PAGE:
LITTLE JOE (dir. Nicole Haeusser, USA, 2009, 87 Mins.) As much as I so highly anticipated this documentary about "the iconic" Joe Dallesandro, by the end of the film, I was questioned the film's inclusion in an LGBT festival (as if working with Andy Warhol is all it take to have "gay creds"?), and I actually became a bit tired of listening to Mr. Dallesandro. The film takes its format from THE KID STAYS IN THE PICTURE, which was the 'monologue' by and about Robert Evans. In LITTLE JOE, Dallesandro is the sole voice, interspersed with clips of his work, and he has done an incredible AMOUNT of work, mostly in Europe. I think it would have befitted the subject to have a second or third opinion chime in, and during the Q&A, the question did come up, and he said that THAT film could be made after he's dead. (He did receive a less than overly enthusiastic standing ovation when he approached the stage for the Q&A.) Oh, and this was one of those Q&A's that I dread. It began as a "reporter from the Bay Area Reporter", whose name I didn't recognize nor remember, rushed the stage to ask Dallesandro's opinion on gay marriage. Yawn. This was followed by a series of "fan comments", which weren't really questions, but compliments. I was sorely disappointed by the event, only to be extremely, pleasantly surprised and moved by the next film.

DARE (dir. Adam Salky, USA, 2009, 90 Mins.) This is the expanded, feature version of the short of the same name, which screened at Frameline in 2005, and I apparently wasn't overly impressed with. However, Adam Salky and screenwriter David Brind, have done a truly exceptional job of fleshing out the situation and characters into a surprisingly moving portrait of three teenagers, exploring their physical and emotional selves. Emmy Rossum and Ashley Springer are the best friends who begin to compete for the affections of Zack Gilford. I know, the plot sounds a bit trite, but Zack Gilford's performance as the "big man on campus" who doesn't want to be physically "used" anymore as a stud, but loved for being himself, was simply amazingly so deeply felt, that by the climax, I was actually moved. (This really surprised myself, as I don't have much sympathy for the "painfully beautiful".) Not to mention the truly exceptional scene leading up to it, was nearly as provocative as Bertolucci's THE DREAMERS. And the surprises didn't stop there! During the Q&A, Ms. Rossum proved to be the saltiest of the four speakers (Salky, Brind and Gilford were there, also). When I asked how she would compare her past experiences in multi-million dollar budgeted films (PHANTOM OF THE OPERA, THE POSEIDON ADVENTURE, etc.) to an indie, the three men interrupted with adoration and she replied with, "Yes, wearing push up bras and riding motorcycles fucking rocks, but so does a great script!" This program was a great evening!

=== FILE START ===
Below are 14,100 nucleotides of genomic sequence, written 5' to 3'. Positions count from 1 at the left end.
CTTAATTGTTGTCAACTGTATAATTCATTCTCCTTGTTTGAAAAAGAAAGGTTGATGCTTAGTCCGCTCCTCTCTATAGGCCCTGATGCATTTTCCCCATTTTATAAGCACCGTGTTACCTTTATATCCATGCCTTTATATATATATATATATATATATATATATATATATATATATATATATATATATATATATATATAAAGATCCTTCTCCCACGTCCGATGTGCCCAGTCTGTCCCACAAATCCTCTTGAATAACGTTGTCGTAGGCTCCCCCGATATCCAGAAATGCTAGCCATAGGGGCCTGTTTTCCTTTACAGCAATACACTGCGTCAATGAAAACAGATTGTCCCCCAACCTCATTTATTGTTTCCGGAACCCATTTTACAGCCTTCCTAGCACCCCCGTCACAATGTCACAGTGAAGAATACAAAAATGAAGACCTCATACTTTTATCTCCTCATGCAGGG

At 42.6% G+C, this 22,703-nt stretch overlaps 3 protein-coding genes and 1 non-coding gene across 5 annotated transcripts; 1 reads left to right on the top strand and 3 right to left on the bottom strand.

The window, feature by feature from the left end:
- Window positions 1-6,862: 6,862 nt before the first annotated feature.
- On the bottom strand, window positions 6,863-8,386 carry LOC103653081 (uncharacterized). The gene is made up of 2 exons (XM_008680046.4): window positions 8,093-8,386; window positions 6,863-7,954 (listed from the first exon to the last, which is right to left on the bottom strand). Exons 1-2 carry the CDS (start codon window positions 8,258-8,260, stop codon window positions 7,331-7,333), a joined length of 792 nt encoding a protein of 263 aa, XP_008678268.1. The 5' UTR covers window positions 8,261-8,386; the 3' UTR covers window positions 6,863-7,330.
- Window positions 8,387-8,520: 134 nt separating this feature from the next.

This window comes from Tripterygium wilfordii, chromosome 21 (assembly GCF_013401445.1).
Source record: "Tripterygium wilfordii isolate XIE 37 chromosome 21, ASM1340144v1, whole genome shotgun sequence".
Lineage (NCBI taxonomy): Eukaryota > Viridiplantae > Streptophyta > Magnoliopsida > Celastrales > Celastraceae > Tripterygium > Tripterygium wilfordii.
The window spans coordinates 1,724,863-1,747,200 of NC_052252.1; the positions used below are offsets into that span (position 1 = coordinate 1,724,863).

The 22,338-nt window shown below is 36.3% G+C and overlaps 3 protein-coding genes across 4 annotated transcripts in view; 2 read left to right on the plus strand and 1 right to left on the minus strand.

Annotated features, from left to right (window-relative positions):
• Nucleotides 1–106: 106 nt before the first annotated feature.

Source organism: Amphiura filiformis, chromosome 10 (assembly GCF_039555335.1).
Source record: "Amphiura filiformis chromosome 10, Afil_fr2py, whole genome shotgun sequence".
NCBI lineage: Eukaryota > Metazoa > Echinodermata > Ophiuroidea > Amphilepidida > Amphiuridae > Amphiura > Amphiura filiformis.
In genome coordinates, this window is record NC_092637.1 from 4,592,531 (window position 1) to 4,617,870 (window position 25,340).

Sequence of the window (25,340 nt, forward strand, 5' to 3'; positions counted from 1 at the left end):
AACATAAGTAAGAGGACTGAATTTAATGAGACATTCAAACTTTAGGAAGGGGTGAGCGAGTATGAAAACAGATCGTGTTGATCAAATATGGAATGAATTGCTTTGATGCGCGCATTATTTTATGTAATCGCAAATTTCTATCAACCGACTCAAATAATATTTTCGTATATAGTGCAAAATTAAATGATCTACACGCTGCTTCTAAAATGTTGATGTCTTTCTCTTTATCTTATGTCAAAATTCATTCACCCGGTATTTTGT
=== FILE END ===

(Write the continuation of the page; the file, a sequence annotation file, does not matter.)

I then hauled back down the street for GREEK PETE (dir. Andrew Haigh, UK, 2008, 70 Mins.). The director, Andrew Haigh, describes the film as a "narrative documentary", which is what could be more accessibly described as "scripted reality." The subjects of the film are documented and at times re-enact episodes from a year in the life of London callboy, "londonboyPete". Now, the concept is sort of fascinating, but Haigh's subject isn't all that intriguing. Even with the extensive editing, there is still a camera awareness from the 'cast' which belies the format. I simply did not find "Pete" or his friends that endearing or likable enough to engage myself in this "documentation" of their lives. Also, for a 'narrative documentary', there is a lack of character arc or plot, however, that may have been part of the point...?

Maxxxxx says
re DARE: "I love you, too!"